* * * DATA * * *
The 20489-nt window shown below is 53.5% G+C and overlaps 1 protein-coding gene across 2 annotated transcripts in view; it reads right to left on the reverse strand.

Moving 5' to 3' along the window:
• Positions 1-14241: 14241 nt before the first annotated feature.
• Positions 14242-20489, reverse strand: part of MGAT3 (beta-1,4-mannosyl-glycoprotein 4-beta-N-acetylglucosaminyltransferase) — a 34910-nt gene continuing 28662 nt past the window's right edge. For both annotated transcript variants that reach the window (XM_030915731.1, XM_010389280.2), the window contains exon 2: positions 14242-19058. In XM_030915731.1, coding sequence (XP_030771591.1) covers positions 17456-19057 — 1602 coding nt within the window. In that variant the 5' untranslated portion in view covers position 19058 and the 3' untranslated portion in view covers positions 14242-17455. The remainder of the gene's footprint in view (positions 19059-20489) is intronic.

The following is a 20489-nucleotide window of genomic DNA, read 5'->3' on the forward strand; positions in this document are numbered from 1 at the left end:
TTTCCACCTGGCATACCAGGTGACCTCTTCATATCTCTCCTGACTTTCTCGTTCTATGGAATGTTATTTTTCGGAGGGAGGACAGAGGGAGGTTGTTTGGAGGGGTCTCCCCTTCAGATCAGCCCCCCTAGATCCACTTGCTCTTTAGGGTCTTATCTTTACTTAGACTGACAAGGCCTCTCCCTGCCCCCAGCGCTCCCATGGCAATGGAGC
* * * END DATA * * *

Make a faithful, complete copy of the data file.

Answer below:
The 20489-nt window shown below is 53.5% G+C and overlaps 1 protein-coding gene across 2 annotated transcripts in view; it reads right to left on the reverse strand.

Moving 5' to 3' along the window:
• Positions 1-14241: 14241 nt before the first annotated feature.
• Positions 14242-20489, reverse strand: part of MGAT3 (beta-1,4-mannosyl-glycoprotein 4-beta-N-acetylglucosaminyltransferase) — a 34910-nt gene continuing 28662 nt past the window's right edge. For both annotated transcript variants that reach the window (XM_030915731.1, XM_010389280.2), the window contains exon 2: positions 14242-19058. In XM_030915731.1, coding sequence (XP_030771591.1) covers positions 17456-19057 — 1602 coding nt within the window. In that variant the 5' untranslated portion in view covers position 19058 and the 3' untranslated portion in view covers positions 14242-17455. The remainder of the gene's footprint in view (positions 19059-20489) is intronic.

The following is a 20489-nucleotide window of genomic DNA, read 5'->3' on the forward strand; positions in this document are numbered from 1 at the left end:
TTTCCACCTGGCATACCAGGTGACCTCTTCATATCTCTCCTGACTTTCTCGTTCTATGGAATGTTATTTTTCGGAGGGAGGACAGAGGGAGGTTGTTTGGAGGGGTCTCCCCTTCAGATCAGCCCCCCTAGATCCACTTGCTCTTTAGGGTCTTATCTTTACTTAGACTGACAAGGCCTCTCCCTGCCCCCAGCGCTCCCATGGCAATGGAGC